LOXL2 Program Targets Fibrosis of Liver, Lung, Kidney and Heart
The LOXL2 enzyme is fundamental to the fibrotic cascade that follows chronic inflammation in the liver disease NASH, cardiac fibrosis, kidney fibrosis, and idiopathic pulmonary fibrosis (IPF), and it also plays a role in some cancers.
The Pharmaxis drug discovery group has developed two selective small molecule inhibitors to the LOXL2 enzyme from its amine oxidase chemistry platform. Extensive pre‐clinical showed the compounds displayed all the characteristics of a successful oral drug showing excellent efficacy in several different in vivo fibrosis models including fibrosis of the liver, lung, kidney and heart. Over the course of 2019 Pharmaxis scientists and collaborators demonstrated the link between LOXL2 inhibition in diseased organs, a reduction in collagen crosslinking in fibrotic tissue and clinical effect as measured by the area of fibrosis. The LOXL2 inhibitors have subsequently completed 3 month toxicology studies.
In phase 1 studies completed in 2019, doses of the drugs that resulted in 85% or greater inhibition over 24 hours of the target enzyme were significantly below the Human Equivalent No Observed Adverse Effect Level doses in all toxicity studies, demonstrating an adequate safety margin to start phase 2 studies of at least 3 months in length. Further progressing the program in the first quarter of 2020, Pharmaxis completed a small phase 1 study that demonstrated an improved pharmacokinetic profile in a number of different dosing regimens.
Pharmaxis is currently pursuing a number of different partnering options to enable the drug to enter the clinic in phase 2 trials. While the process has taken longer than originally expected, and much of the industry focus has been on the Covid-19 pandemic, the Company continues to have discussions with a number of potential partners. Pharmaxis will provide more information when the process concludes.
Pharmaxis Targets Myelofibrosis in New Clinical Trial
Pharmaxis is advancing a Phase 2 clinical trial of a new drug (PXS5505A) targeting the rare bone cancer myelofibrosis (MF).
This follows positive results for the anti‐fibrotic Lysyl Oxidase (LOX) inhibitor in phase 1b and long-term toxicity studies. The multiple ascending dose stage of Phase 1 trial demonstrated a well-tolerated drug that effectively inhibits all enzymes in the lysyl oxidase family that are involved in fibrosis.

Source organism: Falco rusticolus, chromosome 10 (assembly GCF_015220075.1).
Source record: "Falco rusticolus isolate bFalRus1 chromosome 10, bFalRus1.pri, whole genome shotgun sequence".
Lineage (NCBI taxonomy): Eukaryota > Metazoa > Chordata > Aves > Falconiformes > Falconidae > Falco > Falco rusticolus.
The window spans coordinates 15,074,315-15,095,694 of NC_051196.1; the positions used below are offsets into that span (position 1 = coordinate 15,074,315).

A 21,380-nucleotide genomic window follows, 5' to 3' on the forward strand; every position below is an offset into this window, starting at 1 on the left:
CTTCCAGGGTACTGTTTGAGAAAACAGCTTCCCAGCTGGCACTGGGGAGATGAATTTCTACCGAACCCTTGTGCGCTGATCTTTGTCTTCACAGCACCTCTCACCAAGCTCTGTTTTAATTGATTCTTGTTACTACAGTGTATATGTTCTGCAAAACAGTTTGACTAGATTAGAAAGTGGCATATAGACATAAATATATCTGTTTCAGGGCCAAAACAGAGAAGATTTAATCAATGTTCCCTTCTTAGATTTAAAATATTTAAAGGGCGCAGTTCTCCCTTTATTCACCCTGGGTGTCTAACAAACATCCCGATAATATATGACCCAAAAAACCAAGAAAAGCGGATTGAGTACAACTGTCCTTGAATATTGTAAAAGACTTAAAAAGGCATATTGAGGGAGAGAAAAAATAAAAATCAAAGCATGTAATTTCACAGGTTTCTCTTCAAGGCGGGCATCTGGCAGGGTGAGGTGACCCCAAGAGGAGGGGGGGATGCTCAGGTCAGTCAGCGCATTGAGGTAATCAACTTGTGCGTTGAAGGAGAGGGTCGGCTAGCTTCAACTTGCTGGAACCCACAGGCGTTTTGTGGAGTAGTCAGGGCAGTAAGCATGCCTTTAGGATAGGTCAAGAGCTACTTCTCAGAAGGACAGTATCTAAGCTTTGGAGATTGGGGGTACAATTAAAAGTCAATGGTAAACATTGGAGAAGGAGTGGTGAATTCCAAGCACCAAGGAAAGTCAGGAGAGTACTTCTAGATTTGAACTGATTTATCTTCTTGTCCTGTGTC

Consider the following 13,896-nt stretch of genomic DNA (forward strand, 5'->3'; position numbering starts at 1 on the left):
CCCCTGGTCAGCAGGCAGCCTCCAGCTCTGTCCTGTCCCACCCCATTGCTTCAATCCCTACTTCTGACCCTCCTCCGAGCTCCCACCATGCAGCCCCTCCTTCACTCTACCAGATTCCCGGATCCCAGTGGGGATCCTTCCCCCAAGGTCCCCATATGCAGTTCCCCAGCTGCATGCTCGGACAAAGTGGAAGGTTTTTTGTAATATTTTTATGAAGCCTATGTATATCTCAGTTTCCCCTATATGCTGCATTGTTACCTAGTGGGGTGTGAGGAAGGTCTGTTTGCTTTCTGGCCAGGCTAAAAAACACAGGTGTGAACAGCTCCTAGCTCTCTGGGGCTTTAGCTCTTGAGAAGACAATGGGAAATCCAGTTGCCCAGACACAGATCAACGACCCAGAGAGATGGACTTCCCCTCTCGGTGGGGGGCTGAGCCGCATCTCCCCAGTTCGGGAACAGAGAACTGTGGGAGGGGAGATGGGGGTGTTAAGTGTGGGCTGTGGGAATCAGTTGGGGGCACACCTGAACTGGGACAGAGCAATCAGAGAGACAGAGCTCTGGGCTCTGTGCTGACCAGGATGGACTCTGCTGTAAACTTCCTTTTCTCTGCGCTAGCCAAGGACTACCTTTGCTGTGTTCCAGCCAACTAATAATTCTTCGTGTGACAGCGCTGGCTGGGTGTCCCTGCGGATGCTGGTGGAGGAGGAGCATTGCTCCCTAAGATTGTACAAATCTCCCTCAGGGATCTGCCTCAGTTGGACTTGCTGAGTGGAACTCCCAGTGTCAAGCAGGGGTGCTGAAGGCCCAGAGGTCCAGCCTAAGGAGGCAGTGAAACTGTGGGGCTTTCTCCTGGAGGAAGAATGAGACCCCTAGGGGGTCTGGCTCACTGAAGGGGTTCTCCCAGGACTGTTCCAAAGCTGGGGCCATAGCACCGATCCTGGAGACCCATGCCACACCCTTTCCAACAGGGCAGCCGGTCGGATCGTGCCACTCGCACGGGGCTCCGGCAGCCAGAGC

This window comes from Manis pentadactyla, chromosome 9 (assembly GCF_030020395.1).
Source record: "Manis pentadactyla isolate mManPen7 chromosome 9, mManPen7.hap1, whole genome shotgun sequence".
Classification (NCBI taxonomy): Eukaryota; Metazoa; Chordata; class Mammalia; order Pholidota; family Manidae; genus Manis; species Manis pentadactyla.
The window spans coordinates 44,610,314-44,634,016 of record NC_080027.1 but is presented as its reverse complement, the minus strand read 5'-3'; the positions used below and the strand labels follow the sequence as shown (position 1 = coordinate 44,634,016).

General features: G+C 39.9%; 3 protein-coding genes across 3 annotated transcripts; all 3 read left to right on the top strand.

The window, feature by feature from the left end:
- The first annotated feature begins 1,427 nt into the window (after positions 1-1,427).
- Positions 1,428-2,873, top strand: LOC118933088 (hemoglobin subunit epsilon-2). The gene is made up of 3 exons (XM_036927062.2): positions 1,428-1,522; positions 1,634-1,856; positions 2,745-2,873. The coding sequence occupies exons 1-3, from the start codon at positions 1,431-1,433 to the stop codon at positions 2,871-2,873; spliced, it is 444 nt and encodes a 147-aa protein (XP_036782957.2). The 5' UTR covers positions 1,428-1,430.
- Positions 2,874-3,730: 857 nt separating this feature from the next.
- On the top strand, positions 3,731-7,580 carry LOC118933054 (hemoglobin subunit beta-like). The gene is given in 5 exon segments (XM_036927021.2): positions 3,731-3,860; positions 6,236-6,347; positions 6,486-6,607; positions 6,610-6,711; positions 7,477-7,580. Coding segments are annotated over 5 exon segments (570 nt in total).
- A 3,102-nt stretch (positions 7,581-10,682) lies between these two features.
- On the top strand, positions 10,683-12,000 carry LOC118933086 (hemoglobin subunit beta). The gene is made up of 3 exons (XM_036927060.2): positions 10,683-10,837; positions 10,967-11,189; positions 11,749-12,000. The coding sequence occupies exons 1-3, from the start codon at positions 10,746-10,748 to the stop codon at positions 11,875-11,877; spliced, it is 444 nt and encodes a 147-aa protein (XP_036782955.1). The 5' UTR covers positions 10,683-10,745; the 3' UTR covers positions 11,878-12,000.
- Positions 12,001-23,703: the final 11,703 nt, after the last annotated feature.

Pharmaxis CEO Gary Phillips: “With the successful completion of the phase 1b study, 6-month toxicity studies, support from clinical key opinion leaders and preliminary regulatory feedback, Pharmaxis is moving confidently into a 6-month phase 2 study in myelofibrosis with meaningful clinical efficacy and safety endpoints.
“Myelofibrosis is a cancer with a poor prognosis and limited therapeutic options. Pharmaxis believes that the current treatments can be augmented by use of a pan-LOX inhibitor and be disease modifying in a market that is conservatively worth US$1 billion per annum.”
PXS-5505 has been granted Orphan Drug Designation by the US Food and Drug Administration. Read the media release.
In August 2020 the US Food and Drug Administration (FDA) completed a safety review of the company’s Investigational New Drug (IND) application for the pan-LOX inhibitor PXS-5505 and gave Pharmaxis permission to proceed with a phase 1/2 clinical trial for the treatment of myelofibrosis in adults. The clinical trial protocol incorporates a one-month dose escalation phase followed by six months’ treatment in an open label study of patients who are not on a JAK inhibitor. The company is well advanced in its preparations to start this study including production of the drug product, assigning a contract research organisation to manage the study and completing feasibility in a number of countries. We can therefore progress to initiate patient recruitment in Q4 2020 and respond as needed to the rapidly changing availability of trial sites caused by Covid-19 outbreaks. The study is expected to conclude in 2022. Read the media release.
Boehringer Ingelheim Discontinues Development of BI 1467335 for Diabetic Retinopathy
Pharmaxis CEO, Gary Phillips: “We understand Boehringer Ingelheim’s decision to stop development of BI 1467335 in NPDR based on the risk of dose dependent drug interactions at the dose level that was tested in the Phase IIa trial. Based on recent publications AOC3 remains an important clinical target. We will review the data collected in more detail to evaluate potential opportunities in other indications that already have supportive pre-clinical data and where the risk of drug interactions are of less concern. In the meantime, we look forward to the upcoming FDA decision on granting a marketing authorisation for Bronchitol in the US cystic fibrosis market and our focus remains on advancing our anti-cancer pan-LOX inhibitor program into a phase 2 myelofibrosis study following the recent IND approval.”
Pharmaxis Awarded $1m Australian Government Funding to Progress Duchenne Muscular Dystrophy Drug into the Clinic
Pharmaxis CEO, Mr Gary Phillips: “Over recent years Pharmaxis investment in drug discovery has progressed three pipeline drugs through pre-clinical testing to the commencement of human clinical trials and beyond. Non-dilutive funding sources, such as this one provided by the Australian Government’s BTB grant program, will allow us to similarly progress PXS-4699 in an orphan disease with high unmet need whilst not detracting from the focused investments we are making in a myelofibrosis treatment and as we await the upcoming FDA decision to grant a marketing authorisation of our cystic fibrosis treatment for patients in the United States.”